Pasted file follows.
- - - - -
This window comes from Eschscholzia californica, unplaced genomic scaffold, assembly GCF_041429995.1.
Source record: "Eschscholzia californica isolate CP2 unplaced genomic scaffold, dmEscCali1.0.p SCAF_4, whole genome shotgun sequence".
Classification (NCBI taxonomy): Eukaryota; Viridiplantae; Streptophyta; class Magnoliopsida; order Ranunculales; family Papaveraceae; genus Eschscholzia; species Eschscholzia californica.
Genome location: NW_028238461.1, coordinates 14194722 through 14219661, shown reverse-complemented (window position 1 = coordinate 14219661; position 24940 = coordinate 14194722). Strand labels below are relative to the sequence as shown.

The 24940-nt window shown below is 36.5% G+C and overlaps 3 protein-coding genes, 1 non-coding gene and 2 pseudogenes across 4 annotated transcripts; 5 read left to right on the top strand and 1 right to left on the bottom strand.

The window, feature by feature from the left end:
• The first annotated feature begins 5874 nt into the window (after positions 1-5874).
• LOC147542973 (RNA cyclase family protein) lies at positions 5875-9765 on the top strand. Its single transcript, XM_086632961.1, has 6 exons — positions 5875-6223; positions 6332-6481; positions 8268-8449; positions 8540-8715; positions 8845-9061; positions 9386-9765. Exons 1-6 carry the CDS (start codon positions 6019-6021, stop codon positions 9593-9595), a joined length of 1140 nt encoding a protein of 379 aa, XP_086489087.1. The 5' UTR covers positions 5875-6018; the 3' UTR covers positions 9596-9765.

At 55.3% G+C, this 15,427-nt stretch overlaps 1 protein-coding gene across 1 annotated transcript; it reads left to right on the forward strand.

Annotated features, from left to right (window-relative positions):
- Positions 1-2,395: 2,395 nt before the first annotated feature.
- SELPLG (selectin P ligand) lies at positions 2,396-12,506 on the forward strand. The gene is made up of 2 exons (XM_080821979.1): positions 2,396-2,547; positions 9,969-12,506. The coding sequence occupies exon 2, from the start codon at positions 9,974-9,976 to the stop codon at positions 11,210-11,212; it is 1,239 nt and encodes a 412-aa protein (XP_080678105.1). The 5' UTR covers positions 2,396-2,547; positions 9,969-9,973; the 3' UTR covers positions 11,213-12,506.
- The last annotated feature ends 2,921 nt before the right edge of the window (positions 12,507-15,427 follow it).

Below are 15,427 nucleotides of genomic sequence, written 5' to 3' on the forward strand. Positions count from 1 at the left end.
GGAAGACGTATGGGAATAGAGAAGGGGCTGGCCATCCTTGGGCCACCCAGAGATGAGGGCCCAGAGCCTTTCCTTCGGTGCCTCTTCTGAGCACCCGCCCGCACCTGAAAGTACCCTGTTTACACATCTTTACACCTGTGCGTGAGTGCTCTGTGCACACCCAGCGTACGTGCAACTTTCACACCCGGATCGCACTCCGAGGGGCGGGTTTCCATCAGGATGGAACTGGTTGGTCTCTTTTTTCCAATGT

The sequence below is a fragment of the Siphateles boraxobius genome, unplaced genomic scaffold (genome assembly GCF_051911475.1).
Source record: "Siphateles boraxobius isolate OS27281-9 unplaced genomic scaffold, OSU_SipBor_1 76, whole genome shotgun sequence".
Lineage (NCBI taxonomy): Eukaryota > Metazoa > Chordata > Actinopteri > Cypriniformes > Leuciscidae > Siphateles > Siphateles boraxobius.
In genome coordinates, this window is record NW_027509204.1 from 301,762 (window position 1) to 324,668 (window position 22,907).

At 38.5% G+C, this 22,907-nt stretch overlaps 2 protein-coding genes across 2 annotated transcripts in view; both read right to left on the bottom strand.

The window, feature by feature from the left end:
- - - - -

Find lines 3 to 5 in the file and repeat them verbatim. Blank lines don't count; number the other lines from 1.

Classification (NCBI taxonomy): Eukaryota; Viridiplantae; Streptophyta; class Magnoliopsida; order Ranunculales; family Papaveraceae; genus Eschscholzia; species Eschscholzia californica.
Genome location: NW_028238461.1, coordinates 14194722 through 14219661, shown reverse-complemented (window position 1 = coordinate 14219661; position 24940 = coordinate 14194722). Strand labels below are relative to the sequence as shown.

The 24940-nt window shown below is 36.5% G+C and overlaps 3 protein-coding genes, 1 non-coding gene and 2 pseudogenes across 4 annotated transcripts; 5 read left to right on the top strand and 1 right to left on the bottom strand.